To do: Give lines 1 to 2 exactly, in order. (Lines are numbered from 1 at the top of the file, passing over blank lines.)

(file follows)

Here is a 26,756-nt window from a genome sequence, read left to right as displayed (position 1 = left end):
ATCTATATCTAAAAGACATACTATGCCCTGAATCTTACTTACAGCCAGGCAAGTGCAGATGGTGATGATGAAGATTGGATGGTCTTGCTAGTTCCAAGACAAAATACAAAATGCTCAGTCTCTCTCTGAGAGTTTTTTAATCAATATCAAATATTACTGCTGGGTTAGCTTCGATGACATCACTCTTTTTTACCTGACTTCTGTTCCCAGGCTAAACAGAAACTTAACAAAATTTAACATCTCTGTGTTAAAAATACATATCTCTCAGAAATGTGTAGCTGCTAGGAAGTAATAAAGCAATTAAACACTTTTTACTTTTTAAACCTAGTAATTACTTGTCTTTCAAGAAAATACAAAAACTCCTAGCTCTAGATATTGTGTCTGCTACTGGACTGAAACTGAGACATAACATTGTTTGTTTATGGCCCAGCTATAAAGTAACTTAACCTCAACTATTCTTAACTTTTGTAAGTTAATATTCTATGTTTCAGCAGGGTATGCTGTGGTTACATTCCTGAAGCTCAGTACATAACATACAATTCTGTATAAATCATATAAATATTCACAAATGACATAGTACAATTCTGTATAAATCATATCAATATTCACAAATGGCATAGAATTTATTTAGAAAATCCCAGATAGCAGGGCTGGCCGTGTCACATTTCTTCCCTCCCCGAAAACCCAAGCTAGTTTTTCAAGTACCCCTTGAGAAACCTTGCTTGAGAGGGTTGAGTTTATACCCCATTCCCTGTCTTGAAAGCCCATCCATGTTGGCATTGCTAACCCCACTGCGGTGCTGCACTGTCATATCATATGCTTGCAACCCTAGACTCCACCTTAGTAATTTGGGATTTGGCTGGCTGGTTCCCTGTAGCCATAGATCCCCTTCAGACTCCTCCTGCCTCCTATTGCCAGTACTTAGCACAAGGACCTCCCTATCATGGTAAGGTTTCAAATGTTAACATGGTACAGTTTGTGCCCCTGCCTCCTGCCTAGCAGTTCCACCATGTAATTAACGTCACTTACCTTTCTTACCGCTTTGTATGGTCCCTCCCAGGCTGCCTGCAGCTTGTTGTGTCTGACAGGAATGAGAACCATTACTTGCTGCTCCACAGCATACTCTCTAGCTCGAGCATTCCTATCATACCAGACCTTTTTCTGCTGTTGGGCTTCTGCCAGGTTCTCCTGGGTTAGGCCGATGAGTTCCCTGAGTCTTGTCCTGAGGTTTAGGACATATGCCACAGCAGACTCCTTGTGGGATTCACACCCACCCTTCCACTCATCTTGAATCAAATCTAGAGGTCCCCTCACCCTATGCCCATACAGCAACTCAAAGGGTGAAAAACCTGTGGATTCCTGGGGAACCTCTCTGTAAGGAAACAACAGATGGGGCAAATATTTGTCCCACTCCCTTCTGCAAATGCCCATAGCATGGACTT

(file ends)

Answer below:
Here is a 26,756-nt window from a genome sequence, read left to right as displayed (position 1 = left end):
ATCTATATCTAAAAGACATACTATGCCCTGAATCTTACTTACAGCCAGGCAAGTGCAGATGGTGATGATGAAGATTGGATGGTCTTGCTAGTTCCAAGACAAAATACAAAATGCTCAGTCTCTCTCTGAGAGTTTTTTAATCAATATCAAATATTACTGCTGGGTTAGCTTCGATGACATCACTCTTTTTTACCTGACTTCTGTTCCCAGGCTAAACAGAAACTTAACAAAATTTAACATCTCTGTGTTAAAAATACATATCTCTCAGAAATGTGTAGCTGCTAGGAAGTAATAAAGCAATTAAACACTTTTTACTTTTTAAACCTAGTAATTACTTGTCTTTCAAGAAAATACAAAAACTCCTAGCTCTAGATATTGTGTCTGCTACTGGACTGAAACTGAGACATAACATTGTTTGTTTATGGCCCAGCTATAAAGTAACTTAACCTCAACTATTCTTAACTTTTGTAAGTTAATATTCTATGTTTCAGCAGGGTATGCTGTGGTTACATTCCTGAAGCTCAGTACATAACATACAATTCTGTATAAATCATATAAATATTCACAAATGACATAGTACAATTCTGTATAAATCATATCAATATTCACAAATGGCATAGAATTTATTTAGAAAATCCCAGATAGCAGGGCTGGCCGTGTCACATTTCTTCCCTCCCCGAAAACCCAAGCTAGTTTTTCAAGTACCCCTTGAGAAACCTTGCTTGAGAGGGTTGAGTTTATACCCCATTCCCTGTCTTGAAAGCCCATCCATGTTGGCATTGCTAACCCCACTGCGGTGCTGCACTGTCATATCATATGCTTGCAACCCTAGACTCCACCTTAGTAATTTGGGATTTGGCTGGCTGGTTCCCTGTAGCCATAGATCCCCTTCAGACTCCTCCTGCCTCCTATTGCCAGTACTTAGCACAAGGACCTCCCTATCATGGTAAGGTTTCAAATGTTAACATGGTACAGTTTGTGCCCCTGCCTCCTGCCTAGCAGTTCCACCATGTAATTAACGTCACTTACCTTTCTTACCGCTTTGTATGGTCCCTCCCAGGCTGCCTGCAGCTTGTTGTGTCTGACAGGAATGAGAACCATTACTTGCTGCTCCACAGCATACTCTCTAGCTCGAGCATTCCTATCATACCAGACCTTTTTCTGCTGTTGGGCTTCTGCCAGGTTCTCCTGGGTTAGGCCGATGAGTTCCCTGAGTCTTGTCCTGAGGTTTAGGACATATGCCACAGCAGACTCCTTGTGGGATTCACACCCACCCTTCCACTCATCTTGAATCAAATCTAGAGGTCCCCTCACCCTATGCCCATACAGCAACTCAAAGGGTGAAAAACCTGTGGATTCCTGGGGAACCTCTCTGTAAGGAAACAACAGATGGGGCAAATATTTGTCCCACTCCCTTCTGCAAATGCCCATAGCATGGACTT